What better location to entice the decidedly upmarket customer? But don’t let this fool you, because while the design, quality and packaging are seriously sparkly, the price point is not; ‘We’ve got some of the highest quality workmen sitting here in London,’ Kormind says with pride, ‘and that normally comes at a massive premium; but at the same time we’ve invested in technology in our diamond sourcing; and we sell at wholesale prices to the consumer.’ And for goodness' sake, don't forget the returns policy – a factor that augurs utmost peace of mind, because this in an ethos that is all about being upfront, accountable and most of all ‘transparent’; building trust in an industry that hasn’t always been associated with the word.

Which brings us onto the $64,000 question – how do the pair ensure the conflict-free nature of their product? ‘You know, the conflict diamond thing is not as big an issue as the media makes it out to be,’ Weinig says with authority. ‘There are other much more relevant issues within the retail sector of the industry. For example, you could be buying an In-House Made Certificate, where somebody who works within the company grades the diamond and then they issue a certificate, which actually doesn’t really conform to the rules of grading. We only sell independent certificates. That could have a huge impact on the price, and a lot of people use it to their advantage, whereas we don’t. That’s what I mean by transparency. That’s something that hasn’t even made it to the media, because that’s less understood.’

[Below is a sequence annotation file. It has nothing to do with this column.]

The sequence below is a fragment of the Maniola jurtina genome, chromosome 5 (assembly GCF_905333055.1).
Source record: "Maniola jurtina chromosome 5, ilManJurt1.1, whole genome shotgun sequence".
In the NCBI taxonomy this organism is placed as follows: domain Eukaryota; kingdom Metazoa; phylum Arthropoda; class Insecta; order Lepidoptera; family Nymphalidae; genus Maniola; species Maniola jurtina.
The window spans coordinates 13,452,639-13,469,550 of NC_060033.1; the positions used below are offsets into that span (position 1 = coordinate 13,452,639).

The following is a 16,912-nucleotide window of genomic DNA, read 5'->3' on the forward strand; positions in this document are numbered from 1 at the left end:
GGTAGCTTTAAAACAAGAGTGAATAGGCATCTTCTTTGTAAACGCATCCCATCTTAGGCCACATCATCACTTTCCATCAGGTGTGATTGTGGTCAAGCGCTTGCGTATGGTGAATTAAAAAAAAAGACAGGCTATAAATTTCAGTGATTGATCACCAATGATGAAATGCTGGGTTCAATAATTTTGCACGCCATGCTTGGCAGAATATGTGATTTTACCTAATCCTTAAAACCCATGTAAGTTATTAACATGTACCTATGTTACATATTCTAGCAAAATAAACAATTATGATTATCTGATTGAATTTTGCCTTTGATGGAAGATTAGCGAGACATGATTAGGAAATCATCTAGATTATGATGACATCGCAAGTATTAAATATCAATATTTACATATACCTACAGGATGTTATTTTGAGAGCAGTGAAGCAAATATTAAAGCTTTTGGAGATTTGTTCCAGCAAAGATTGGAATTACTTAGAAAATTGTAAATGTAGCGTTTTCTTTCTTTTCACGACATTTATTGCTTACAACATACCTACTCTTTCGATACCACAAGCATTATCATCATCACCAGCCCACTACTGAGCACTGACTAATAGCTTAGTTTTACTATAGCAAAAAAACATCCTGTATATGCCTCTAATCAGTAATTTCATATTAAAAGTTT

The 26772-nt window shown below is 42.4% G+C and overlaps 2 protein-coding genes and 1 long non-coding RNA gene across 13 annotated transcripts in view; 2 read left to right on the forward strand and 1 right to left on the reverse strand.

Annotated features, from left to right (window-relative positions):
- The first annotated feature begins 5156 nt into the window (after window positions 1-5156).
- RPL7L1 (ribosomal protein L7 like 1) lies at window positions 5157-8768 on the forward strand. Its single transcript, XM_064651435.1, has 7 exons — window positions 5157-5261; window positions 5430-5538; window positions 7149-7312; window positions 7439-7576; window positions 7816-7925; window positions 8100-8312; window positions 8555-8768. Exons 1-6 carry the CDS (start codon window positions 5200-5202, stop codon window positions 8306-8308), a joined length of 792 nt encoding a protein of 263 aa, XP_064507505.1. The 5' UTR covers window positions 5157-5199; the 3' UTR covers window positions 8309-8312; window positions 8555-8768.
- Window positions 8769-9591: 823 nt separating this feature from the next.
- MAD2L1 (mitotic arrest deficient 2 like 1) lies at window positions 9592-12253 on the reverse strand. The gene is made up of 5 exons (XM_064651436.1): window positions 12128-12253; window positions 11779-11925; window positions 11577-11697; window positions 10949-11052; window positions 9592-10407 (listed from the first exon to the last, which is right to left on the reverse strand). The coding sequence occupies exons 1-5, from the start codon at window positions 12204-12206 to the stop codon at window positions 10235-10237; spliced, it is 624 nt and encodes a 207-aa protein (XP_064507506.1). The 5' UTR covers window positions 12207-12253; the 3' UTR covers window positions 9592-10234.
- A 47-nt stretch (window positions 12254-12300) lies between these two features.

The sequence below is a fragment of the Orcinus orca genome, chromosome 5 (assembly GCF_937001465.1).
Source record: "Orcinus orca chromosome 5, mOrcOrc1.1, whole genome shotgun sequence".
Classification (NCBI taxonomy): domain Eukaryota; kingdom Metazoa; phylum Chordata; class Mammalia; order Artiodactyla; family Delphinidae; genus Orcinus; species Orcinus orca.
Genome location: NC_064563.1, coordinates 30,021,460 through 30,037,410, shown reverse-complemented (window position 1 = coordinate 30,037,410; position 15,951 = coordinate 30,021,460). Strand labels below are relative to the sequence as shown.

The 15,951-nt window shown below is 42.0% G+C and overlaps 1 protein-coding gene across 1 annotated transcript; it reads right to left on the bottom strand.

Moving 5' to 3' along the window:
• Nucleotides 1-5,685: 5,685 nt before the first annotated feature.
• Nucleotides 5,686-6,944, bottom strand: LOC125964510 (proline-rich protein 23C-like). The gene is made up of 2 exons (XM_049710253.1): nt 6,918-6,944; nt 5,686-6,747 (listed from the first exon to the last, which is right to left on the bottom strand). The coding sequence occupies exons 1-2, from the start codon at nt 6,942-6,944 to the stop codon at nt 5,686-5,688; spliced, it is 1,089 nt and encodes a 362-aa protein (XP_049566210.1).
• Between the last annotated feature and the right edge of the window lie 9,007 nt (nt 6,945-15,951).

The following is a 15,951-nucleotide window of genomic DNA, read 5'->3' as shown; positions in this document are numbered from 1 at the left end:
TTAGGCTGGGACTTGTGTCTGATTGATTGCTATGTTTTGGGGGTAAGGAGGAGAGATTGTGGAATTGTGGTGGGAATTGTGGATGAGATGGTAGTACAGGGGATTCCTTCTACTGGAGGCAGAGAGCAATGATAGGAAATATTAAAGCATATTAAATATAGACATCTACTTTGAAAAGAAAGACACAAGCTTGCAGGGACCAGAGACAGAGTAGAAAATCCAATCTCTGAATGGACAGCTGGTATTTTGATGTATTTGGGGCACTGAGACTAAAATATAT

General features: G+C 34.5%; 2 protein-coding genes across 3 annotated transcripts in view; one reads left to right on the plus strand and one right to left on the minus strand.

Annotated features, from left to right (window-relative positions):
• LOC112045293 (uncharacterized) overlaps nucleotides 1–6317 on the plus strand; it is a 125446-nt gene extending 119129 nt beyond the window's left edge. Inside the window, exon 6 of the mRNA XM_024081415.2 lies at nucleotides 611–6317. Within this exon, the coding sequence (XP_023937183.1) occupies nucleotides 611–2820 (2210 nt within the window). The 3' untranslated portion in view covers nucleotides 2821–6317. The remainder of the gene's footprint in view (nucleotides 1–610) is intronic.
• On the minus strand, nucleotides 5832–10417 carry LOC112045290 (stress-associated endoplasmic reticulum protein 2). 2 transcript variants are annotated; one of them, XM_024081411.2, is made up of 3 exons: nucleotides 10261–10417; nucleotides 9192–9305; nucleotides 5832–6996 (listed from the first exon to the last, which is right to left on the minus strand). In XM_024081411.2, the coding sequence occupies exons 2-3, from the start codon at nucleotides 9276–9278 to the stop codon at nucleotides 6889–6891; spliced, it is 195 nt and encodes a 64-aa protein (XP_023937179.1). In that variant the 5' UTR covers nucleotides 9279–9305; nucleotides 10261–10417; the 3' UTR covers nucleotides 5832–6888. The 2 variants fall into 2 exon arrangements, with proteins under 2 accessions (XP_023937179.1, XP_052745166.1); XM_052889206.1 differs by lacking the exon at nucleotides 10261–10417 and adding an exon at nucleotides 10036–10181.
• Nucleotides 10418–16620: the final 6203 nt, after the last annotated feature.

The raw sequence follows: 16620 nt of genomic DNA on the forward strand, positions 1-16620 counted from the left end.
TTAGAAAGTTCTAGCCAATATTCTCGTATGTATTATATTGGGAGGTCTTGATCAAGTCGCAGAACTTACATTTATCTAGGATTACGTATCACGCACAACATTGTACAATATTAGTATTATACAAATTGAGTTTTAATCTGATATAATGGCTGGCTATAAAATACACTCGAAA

Time for Kormind to chime in: ‘Traditionally, I think people were buying a diamond if a salesman said: “This is a good quality diamond”, then I think people would accept that. With diamonds there’s incredible subtlety between, say, a D colour and a G colour, but there could be a 30-40% price difference. So there’s still plenty of scope for people who self-certify to mislead people. We only sell independently certified stones [certified by non-profit organisations like the GIA, which offers gemstone identification and buying advice to consumers and training to those in the jewellery trade]. ‘That’s what’s opened up the diamond market and made businesses like ours possible.’ At 77 Diamonds, laser inscriptions (easily verified) mitigate the risks for consumers. ‘From a conflict perspective, there are much bigger problems out there. I don’t want to negate the fact that we are very vigilant about the diamonds that we sell, but if you look at what people are walking around with in their mobile phones…’ 

With benchmarks of such high quality, how on earth do the pair ensure value for their customers? ‘If you look at the traditional consumer retail models out there – not just talking about jewellery, but in general – even if we take something like the cosmetics industry: you pay £20 or £40 for a product,’ Weinig says. ‘The product itself costs £2 to manufacture. The majority of that sits in marketing budget. We’ve taken that huge marketing budget and we’ve streamlined it, so we’re much more efficient about passing all of that value back to the consumer. Yes, it is, in a way, a volume game for us, but our volumes are still very, very low and we don’t mass-manufacture on made to order. I think it’s just a new type of business model that accepts the realities, embraces it and then innovates.’